Many other aspects of disaster management are missing from the law, especially prevention activities.

“With increasing human encroachment on rivers, the natural drainage systems of rivers are being blocked. The reasons for the increasing severity of floods are manmade and not natural,” says watershed expert Madhukar Upadhyaya. “But there is little understanding of these processes. If we continue to ignore it, we will continue to face heavy economic loss and have to start over every year.”

India must also do its part, Upadhyaya notes: “We need to take not just national but also diplomatic steps to get India to address such construction on their side of the border as well.”

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Gaur gears up for another deluge

Most of Nepal’s southern plains were already vulnerable to floods from snow-fed rivers and streams from the Chure hills swelling during the monsoon. Rautahat is surrounded by rivers on three sides: Jhaajh in the west and Bagmati in the north and east. The district capital of Gaur is often inundated.

In 2017, floodwaters blocked by boundary walls and embankments rose 1.5m in a matter of minutes and entire settlements of mud house were washed away, leaving residents with nothing.

The Flood Response Project has built a safe house in Badharba village as an immediate relief structure. The ground floor is an open space, which can be used as a local market during normal times, and the first floor has separate rooms for men and women.

Three schools in the district have been repaired (see main story), and raised hand pumps have been built at every location for drinking water during floods.

Says principal Tripurari Yadav, “Drinking water is a big problem during floods because the hand pumps are submerged too.”

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At Badharba, villagers were gathered around a local pond under a sweltering sun for a drill. Rescuers staged a simulated rescue of a drowning man, and trained locals to make temporary life jackets from plastic bottles. Drills are compulsory under Nepal’s Disaster Risk and Management Act passed in 2017, but until now the focus has been on early warning, rescue and relief.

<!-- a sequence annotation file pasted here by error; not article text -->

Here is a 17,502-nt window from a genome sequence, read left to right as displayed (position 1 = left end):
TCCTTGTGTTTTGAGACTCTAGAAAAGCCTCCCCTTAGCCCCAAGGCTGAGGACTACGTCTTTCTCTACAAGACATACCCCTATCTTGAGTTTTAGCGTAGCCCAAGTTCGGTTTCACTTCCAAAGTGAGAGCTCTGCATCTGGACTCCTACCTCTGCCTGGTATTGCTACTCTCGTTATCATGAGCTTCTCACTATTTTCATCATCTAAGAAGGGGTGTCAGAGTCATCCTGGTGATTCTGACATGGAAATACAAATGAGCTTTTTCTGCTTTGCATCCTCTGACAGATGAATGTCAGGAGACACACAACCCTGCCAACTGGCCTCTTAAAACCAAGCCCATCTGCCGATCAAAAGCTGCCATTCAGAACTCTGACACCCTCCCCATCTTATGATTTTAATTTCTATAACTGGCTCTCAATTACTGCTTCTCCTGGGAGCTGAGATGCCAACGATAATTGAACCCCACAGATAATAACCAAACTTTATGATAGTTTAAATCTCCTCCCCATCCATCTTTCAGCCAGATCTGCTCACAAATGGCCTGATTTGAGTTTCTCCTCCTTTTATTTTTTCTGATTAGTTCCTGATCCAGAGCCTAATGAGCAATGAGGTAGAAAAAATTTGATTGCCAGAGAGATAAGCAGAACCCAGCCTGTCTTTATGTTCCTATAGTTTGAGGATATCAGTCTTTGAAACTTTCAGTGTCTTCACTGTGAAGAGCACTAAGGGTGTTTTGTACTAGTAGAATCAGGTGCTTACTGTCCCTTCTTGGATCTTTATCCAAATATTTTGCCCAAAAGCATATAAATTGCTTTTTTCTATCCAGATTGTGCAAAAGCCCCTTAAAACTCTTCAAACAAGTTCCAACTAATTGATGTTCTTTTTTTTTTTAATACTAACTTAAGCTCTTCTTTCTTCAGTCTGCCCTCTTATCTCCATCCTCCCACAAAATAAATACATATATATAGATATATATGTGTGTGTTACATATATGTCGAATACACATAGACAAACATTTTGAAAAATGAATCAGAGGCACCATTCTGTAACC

“The Tarai does not just have flood risk, there are multiple hazards. Wild animals and snakes pose a great threat, and so do earthquakes. We identify these and plan for them,” says Anjoo Jha of Mandvi.

After the risk assessment, residents who panicked in 2017 and ran to road embankments, say they feel better prepared to face future floods. Lalita Kumari Ram says the drills are reassuring: “Now these exercises have made us better prepared for future floods that are sure to come.”

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In the driver’s seat

In many communities in the Tarai, women are still semi-veiled in public and hesitate to speak to strangers. But Geeta Devi is quite a sight, driving her e-rickshaw around town with a big smile on her face, waving at passersby.

The 32-year-old mother of four was trained to drive an e-rickshaw by Mandvi, an NGO that works on flood management in Rautahat. Geeta Devi lost her farm and livestock in the 2017 flood, so she has joined her driver husband behind the wheel.

Her teenage son and daughter are studying in Kathmandu, and their mother is determined to earn enough to give them the education she never had. Mandvi, which is supported by British volunteer agency VSO, trained six other women and helped them get loans to buy e-rickshaws.

Geeta Devi earns an average of Rs500 per day ferrying people around Gaur for up to three hours after her husband comes home. She does not take fares outside the municipality because the roads are bad.

“When they see a woman driving, some are surprised,” she says, “and some laugh out loud. But that is their problem. They can laugh all they want. I like what I do.”